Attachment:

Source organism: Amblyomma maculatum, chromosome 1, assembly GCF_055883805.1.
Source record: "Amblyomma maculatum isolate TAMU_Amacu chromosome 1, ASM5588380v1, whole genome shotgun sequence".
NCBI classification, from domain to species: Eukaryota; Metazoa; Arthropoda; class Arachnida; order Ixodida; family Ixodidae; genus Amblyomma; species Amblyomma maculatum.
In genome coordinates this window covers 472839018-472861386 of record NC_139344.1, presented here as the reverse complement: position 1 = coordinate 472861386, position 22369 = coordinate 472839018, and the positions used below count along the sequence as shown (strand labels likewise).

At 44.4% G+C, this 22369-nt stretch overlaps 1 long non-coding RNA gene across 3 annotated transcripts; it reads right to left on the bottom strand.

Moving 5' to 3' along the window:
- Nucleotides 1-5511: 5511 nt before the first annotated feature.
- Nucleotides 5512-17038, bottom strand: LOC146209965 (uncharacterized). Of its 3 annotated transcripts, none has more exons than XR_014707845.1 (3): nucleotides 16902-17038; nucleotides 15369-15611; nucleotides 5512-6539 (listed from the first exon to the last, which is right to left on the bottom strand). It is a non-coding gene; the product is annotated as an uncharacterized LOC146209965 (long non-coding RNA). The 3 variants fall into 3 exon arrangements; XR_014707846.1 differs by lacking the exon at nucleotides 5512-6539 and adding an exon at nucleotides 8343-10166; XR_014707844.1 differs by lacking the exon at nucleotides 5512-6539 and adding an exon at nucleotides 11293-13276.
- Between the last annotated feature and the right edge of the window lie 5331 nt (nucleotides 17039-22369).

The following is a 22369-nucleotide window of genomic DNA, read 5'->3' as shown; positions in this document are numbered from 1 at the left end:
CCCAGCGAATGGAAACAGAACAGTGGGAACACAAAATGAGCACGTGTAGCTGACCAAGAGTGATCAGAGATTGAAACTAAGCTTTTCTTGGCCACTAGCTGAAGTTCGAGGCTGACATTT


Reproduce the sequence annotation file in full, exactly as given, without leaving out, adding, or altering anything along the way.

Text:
Source organism: Amblyomma maculatum, chromosome 1, assembly GCF_055883805.1.
Source record: "Amblyomma maculatum isolate TAMU_Amacu chromosome 1, ASM5588380v1, whole genome shotgun sequence".
NCBI classification, from domain to species: Eukaryota; Metazoa; Arthropoda; class Arachnida; order Ixodida; family Ixodidae; genus Amblyomma; species Amblyomma maculatum.
In genome coordinates this window covers 472839018-472861386 of record NC_139344.1, presented here as the reverse complement: position 1 = coordinate 472861386, position 22369 = coordinate 472839018, and the positions used below count along the sequence as shown (strand labels likewise).

At 44.4% G+C, this 22369-nt stretch overlaps 1 long non-coding RNA gene across 3 annotated transcripts; it reads right to left on the bottom strand.

Moving 5' to 3' along the window:
- Nucleotides 1-5511: 5511 nt before the first annotated feature.
- Nucleotides 5512-17038, bottom strand: LOC146209965 (uncharacterized). Of its 3 annotated transcripts, none has more exons than XR_014707845.1 (3): nucleotides 16902-17038; nucleotides 15369-15611; nucleotides 5512-6539 (listed from the first exon to the last, which is right to left on the bottom strand). It is a non-coding gene; the product is annotated as an uncharacterized LOC146209965 (long non-coding RNA). The 3 variants fall into 3 exon arrangements; XR_014707846.1 differs by lacking the exon at nucleotides 5512-6539 and adding an exon at nucleotides 8343-10166; XR_014707844.1 differs by lacking the exon at nucleotides 5512-6539 and adding an exon at nucleotides 11293-13276.
- Between the last annotated feature and the right edge of the window lie 5331 nt (nucleotides 17039-22369).

The following is a 22369-nucleotide window of genomic DNA, read 5'->3' as shown; positions in this document are numbered from 1 at the left end:
CCCAGCGAATGGAAACAGAACAGTGGGAACACAAAATGAGCACGTGTAGCTGACCAAGAGTGATCAGAGATTGAAACTAAGCTTTTCTTGGCCACTAGCTGAAGTTCGAGGCTGACATTT